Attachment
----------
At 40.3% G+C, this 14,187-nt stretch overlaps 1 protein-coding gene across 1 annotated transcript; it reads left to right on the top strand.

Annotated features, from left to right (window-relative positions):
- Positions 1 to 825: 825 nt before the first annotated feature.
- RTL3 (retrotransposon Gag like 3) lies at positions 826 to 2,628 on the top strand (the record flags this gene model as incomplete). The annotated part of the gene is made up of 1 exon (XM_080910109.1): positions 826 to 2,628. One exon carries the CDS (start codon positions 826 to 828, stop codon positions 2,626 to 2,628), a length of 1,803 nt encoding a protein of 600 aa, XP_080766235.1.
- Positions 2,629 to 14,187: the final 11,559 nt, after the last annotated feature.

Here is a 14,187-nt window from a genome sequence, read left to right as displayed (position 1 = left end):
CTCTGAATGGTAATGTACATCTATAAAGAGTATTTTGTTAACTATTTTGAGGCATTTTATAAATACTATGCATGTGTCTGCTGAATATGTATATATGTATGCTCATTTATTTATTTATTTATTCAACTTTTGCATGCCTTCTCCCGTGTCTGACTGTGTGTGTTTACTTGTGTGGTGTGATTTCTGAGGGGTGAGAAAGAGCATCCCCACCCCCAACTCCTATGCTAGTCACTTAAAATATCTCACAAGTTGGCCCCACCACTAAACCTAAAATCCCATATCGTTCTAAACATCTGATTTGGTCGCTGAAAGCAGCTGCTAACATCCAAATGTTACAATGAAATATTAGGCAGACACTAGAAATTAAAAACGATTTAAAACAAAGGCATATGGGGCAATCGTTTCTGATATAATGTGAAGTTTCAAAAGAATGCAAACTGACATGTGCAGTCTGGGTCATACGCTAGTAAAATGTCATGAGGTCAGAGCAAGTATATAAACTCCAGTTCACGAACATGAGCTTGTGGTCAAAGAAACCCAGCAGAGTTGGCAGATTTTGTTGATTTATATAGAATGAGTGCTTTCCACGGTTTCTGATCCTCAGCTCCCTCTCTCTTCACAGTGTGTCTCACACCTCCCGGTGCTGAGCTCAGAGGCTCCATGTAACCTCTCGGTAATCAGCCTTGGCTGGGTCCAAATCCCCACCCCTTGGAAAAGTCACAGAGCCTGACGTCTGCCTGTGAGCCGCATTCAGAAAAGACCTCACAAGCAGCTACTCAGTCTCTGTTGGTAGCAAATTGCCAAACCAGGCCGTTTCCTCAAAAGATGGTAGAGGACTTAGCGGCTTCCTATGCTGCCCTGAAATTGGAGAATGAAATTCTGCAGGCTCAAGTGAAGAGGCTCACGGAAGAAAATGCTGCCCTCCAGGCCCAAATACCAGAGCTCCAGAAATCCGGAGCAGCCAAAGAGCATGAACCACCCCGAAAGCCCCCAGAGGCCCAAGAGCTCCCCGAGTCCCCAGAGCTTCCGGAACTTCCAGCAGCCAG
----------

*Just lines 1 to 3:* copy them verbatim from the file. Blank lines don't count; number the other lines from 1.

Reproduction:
At 40.3% G+C, this 14,187-nt stretch overlaps 1 protein-coding gene across 1 annotated transcript; it reads left to right on the top strand.

Annotated features, from left to right (window-relative positions):
- Positions 1 to 825: 825 nt before the first annotated feature.